Soon after the march, six of us from the Austin chapter, including Sandra Reed and her son Richard, traveled to Chicago for the Campaign’s national convention. We came away with a lot of great ideas from other chapters. In particular, we were inspired by the Chicago chapter’s presentation about death row visits. When we got back from Chicago, we had a good discussion about this in our chapter, and now several more members are writing to folks on death row. Plus, we have an eye toward a group visit to the prison in the future. Texas death row inmates have a limited number of visits, which need to be planned out in advance. On top of that, inmates are only allowed to change their visitor lists once every six months. Since inmates are only allowed one phone call every few months, if you need to reschedule a visit, you need to communicate by regular mail. Despite these obstacles, we are working out a plan to make a group visit soon.

In addition to a group visit to death row, our plans for our spring activities include a panel around the juvenile issue, movie screenings, fundraisers, and of course, continuing to work with Rodney Reed’s family to win justice in his case!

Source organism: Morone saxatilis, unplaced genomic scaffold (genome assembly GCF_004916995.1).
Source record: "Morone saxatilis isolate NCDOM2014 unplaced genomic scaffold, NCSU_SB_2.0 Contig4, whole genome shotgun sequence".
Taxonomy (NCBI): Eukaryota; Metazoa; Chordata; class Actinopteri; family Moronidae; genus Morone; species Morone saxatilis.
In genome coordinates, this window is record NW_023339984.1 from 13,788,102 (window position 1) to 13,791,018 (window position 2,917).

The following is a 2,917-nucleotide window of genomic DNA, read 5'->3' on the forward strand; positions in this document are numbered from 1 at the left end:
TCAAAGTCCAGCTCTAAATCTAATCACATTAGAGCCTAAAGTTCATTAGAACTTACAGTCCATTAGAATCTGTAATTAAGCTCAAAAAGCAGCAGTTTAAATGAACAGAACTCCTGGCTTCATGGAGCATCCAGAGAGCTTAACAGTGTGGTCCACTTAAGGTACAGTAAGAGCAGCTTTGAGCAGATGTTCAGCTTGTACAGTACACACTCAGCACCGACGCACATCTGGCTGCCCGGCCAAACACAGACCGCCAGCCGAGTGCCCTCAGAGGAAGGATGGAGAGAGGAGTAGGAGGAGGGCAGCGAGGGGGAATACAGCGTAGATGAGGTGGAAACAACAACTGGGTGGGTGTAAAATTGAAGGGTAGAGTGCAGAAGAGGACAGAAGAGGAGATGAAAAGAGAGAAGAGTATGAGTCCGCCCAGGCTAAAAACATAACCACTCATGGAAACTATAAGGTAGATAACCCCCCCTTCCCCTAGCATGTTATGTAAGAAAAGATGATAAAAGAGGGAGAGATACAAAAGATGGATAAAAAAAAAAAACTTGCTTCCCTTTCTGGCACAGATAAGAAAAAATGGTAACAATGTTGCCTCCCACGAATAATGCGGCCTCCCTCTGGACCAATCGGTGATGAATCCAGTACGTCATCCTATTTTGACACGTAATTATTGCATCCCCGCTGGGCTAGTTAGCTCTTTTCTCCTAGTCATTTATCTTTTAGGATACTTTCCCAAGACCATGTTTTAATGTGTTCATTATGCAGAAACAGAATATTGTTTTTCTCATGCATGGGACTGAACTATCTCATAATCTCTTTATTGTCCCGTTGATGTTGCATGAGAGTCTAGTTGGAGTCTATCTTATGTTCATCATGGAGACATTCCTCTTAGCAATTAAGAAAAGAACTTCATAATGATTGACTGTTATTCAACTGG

Chicago by Alice Kim

Our chapter was rejuvenated and inspired by the Campaign’s national convention last November. We were proud of our fundraising efforts, which allowed us to contribute $300 to the Costella Cannon scholarship fund to help cover travel and registration costs for family members attending the convention. After the convention and into the holidays, we raised nearly $900 for our holiday gift fund for Illinois prisoners. This meant that we were able to send 28 prisoners $30 each for the holidays, along with a card signed by all of us in the chapter.